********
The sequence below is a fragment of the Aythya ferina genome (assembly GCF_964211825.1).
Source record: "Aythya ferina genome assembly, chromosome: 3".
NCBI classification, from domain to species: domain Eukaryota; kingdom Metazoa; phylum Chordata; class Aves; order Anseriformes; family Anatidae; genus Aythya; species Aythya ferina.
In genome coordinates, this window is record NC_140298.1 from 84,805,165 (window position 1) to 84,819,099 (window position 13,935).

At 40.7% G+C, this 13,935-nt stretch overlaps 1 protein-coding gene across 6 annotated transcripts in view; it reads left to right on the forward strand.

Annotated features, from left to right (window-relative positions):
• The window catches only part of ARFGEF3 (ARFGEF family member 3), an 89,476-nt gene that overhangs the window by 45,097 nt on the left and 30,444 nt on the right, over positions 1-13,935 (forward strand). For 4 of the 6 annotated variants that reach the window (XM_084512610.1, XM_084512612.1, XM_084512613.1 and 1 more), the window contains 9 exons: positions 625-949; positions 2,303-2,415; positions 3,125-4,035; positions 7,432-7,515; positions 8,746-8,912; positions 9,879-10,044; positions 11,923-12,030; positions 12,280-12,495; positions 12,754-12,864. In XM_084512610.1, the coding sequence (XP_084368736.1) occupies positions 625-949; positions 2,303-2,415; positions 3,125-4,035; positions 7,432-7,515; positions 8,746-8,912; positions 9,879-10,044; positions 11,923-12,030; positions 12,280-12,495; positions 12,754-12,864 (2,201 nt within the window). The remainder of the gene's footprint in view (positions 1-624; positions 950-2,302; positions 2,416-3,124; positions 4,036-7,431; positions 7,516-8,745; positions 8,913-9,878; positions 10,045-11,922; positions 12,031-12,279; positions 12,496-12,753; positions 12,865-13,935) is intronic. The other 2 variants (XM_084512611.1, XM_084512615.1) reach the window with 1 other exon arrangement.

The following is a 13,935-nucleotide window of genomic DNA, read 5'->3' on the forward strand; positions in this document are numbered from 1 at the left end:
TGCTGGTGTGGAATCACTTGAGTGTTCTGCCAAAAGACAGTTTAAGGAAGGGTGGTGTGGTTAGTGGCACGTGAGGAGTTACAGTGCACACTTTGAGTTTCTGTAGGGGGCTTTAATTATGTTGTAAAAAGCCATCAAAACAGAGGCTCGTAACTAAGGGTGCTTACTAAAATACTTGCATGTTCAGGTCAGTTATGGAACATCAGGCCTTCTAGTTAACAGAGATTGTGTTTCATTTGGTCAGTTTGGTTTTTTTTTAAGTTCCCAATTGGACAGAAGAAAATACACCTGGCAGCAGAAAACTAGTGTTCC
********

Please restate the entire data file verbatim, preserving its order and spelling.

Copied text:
The sequence below is a fragment of the Aythya ferina genome (assembly GCF_964211825.1).
Source record: "Aythya ferina genome assembly, chromosome: 3".
NCBI classification, from domain to species: domain Eukaryota; kingdom Metazoa; phylum Chordata; class Aves; order Anseriformes; family Anatidae; genus Aythya; species Aythya ferina.
In genome coordinates, this window is record NC_140298.1 from 84,805,165 (window position 1) to 84,819,099 (window position 13,935).

At 40.7% G+C, this 13,935-nt stretch overlaps 1 protein-coding gene across 6 annotated transcripts in view; it reads left to right on the forward strand.

Annotated features, from left to right (window-relative positions):
• The window catches only part of ARFGEF3 (ARFGEF family member 3), an 89,476-nt gene that overhangs the window by 45,097 nt on the left and 30,444 nt on the right, over positions 1-13,935 (forward strand). For 4 of the 6 annotated variants that reach the window (XM_084512610.1, XM_084512612.1, XM_084512613.1 and 1 more), the window contains 9 exons: positions 625-949; positions 2,303-2,415; positions 3,125-4,035; positions 7,432-7,515; positions 8,746-8,912; positions 9,879-10,044; positions 11,923-12,030; positions 12,280-12,495; positions 12,754-12,864. In XM_084512610.1, the coding sequence (XP_084368736.1) occupies positions 625-949; positions 2,303-2,415; positions 3,125-4,035; positions 7,432-7,515; positions 8,746-8,912; positions 9,879-10,044; positions 11,923-12,030; positions 12,280-12,495; positions 12,754-12,864 (2,201 nt within the window). The remainder of the gene's footprint in view (positions 1-624; positions 950-2,302; positions 2,416-3,124; positions 4,036-7,431; positions 7,516-8,745; positions 8,913-9,878; positions 10,045-11,922; positions 12,031-12,279; positions 12,496-12,753; positions 12,865-13,935) is intronic. The other 2 variants (XM_084512611.1, XM_084512615.1) reach the window with 1 other exon arrangement.

The following is a 13,935-nucleotide window of genomic DNA, read 5'->3' on the forward strand; positions in this document are numbered from 1 at the left end:
TGCTGGTGTGGAATCACTTGAGTGTTCTGCCAAAAGACAGTTTAAGGAAGGGTGGTGTGGTTAGTGGCACGTGAGGAGTTACAGTGCACACTTTGAGTTTCTGTAGGGGGCTTTAATTATGTTGTAAAAAGCCATCAAAACAGAGGCTCGTAACTAAGGGTGCTTACTAAAATACTTGCATGTTCAGGTCAGTTATGGAACATCAGGCCTTCTAGTTAACAGAGATTGTGTTTCATTTGGTCAGTTTGGTTTTTTTTTAAGTTCCCAATTGGACAGAAGAAAATACACCTGGCAGCAGAAAACTAGTGTTCC